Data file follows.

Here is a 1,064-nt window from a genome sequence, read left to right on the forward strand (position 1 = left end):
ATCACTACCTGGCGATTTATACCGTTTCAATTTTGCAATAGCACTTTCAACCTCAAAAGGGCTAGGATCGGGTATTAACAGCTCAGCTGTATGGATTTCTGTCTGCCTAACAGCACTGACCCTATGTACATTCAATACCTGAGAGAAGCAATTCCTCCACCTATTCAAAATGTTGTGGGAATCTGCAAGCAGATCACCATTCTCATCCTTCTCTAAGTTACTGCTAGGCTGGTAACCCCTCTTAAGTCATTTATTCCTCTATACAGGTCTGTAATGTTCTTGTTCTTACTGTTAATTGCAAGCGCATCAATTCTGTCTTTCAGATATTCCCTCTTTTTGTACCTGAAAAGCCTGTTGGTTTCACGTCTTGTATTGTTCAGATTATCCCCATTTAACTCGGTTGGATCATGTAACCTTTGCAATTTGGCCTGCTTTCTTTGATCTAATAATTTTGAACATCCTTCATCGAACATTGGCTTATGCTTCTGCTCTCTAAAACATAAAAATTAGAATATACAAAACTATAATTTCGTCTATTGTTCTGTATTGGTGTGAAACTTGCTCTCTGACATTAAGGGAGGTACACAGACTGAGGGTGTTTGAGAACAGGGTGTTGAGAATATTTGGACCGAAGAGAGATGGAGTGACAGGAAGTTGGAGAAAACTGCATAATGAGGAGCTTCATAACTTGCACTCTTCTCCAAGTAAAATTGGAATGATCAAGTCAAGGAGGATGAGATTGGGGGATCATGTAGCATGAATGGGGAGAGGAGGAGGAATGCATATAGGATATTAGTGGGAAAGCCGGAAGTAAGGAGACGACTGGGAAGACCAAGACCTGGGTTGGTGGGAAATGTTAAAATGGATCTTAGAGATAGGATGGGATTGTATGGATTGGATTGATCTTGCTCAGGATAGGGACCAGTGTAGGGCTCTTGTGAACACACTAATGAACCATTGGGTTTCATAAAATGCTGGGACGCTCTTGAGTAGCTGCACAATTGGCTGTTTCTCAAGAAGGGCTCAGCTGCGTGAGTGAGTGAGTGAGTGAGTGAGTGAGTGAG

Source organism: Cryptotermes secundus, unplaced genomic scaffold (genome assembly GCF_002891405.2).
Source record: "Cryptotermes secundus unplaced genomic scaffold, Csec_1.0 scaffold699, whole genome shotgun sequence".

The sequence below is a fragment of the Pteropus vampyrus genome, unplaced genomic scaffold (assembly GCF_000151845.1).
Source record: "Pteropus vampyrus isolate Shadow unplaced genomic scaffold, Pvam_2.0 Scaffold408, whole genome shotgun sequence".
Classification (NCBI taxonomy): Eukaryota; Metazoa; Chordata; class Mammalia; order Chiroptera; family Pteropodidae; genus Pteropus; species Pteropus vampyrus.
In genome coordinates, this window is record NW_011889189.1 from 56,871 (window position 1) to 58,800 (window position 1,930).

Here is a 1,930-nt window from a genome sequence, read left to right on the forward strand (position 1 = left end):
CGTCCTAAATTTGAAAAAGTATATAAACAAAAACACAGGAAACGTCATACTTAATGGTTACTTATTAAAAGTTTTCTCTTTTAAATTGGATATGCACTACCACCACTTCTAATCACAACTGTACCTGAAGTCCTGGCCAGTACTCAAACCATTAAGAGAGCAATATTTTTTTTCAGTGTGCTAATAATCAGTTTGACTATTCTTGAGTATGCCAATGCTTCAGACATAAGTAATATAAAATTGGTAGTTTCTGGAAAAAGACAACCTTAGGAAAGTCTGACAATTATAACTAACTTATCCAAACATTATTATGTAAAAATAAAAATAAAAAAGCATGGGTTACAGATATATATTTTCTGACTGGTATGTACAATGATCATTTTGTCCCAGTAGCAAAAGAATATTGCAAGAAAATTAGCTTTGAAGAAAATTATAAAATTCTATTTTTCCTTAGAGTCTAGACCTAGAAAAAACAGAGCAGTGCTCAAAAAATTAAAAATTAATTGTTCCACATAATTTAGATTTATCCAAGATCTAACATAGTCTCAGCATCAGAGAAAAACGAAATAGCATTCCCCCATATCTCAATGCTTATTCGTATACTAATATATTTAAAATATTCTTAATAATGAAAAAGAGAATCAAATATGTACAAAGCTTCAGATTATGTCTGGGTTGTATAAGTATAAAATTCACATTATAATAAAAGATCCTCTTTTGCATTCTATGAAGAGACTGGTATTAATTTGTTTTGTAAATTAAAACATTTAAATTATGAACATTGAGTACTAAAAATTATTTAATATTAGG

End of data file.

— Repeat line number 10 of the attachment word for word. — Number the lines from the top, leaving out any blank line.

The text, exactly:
CGTCCTAAATTTGAAAAAGTATATAAACAAAAACACAGGAAACGTCATACTTAATGGTTACTTATTAAAAGTTTTCTCTTTTAAATTGGATATGCACTACCACCACTTCTAATCACAACTGTACCTGAAGTCCTGGCCAGTACTCAAACCATTAAGAGAGCAATATTTTTTTTCAGTGTGCTAATAATCAGTTTGACTATTCTTGAGTATGCCAATGCTTCAGACATAAGTAATATAAAATTGGTAGTTTCTGGAAAAAGACAACCTTAGGAAAGTCTGACAATTATAACTAACTTATCCAAACATTATTATGTAAAAATAAAAATAAAAAAGCATGGGTTACAGATATATATTTTCTGACTGGTATGTACAATGATCATTTTGTCCCAGTAGCAAAAGAATATTGCAAGAAAATTAGCTTTGAAGAAAATTATAAAATTCTATTTTTCCTTAGAGTCTAGACCTAGAAAAAACAGAGCAGTGCTCAAAAAATTAAAAATTAATTGTTCCACATAATTTAGATTTATCCAAGATCTAACATAGTCTCAGCATCAGAGAAAAACGAAATAGCATTCCCCCATATCTCAATGCTTATTCGTATACTAATATATTTAAAATATTCTTAATAATGAAAAAGAGAATCAAATATGTACAAAGCTTCAGATTATGTCTGGGTTGTATAAGTATAAAATTCACATTATAATAAAAGATCCTCTTTTGCATTCTATGAAGAGACTGGTATTAATTTGTTTTGTAAATTAAAACATTTAAATTATGAACATTGAGTACTAAAAATTATTTAATATTAGG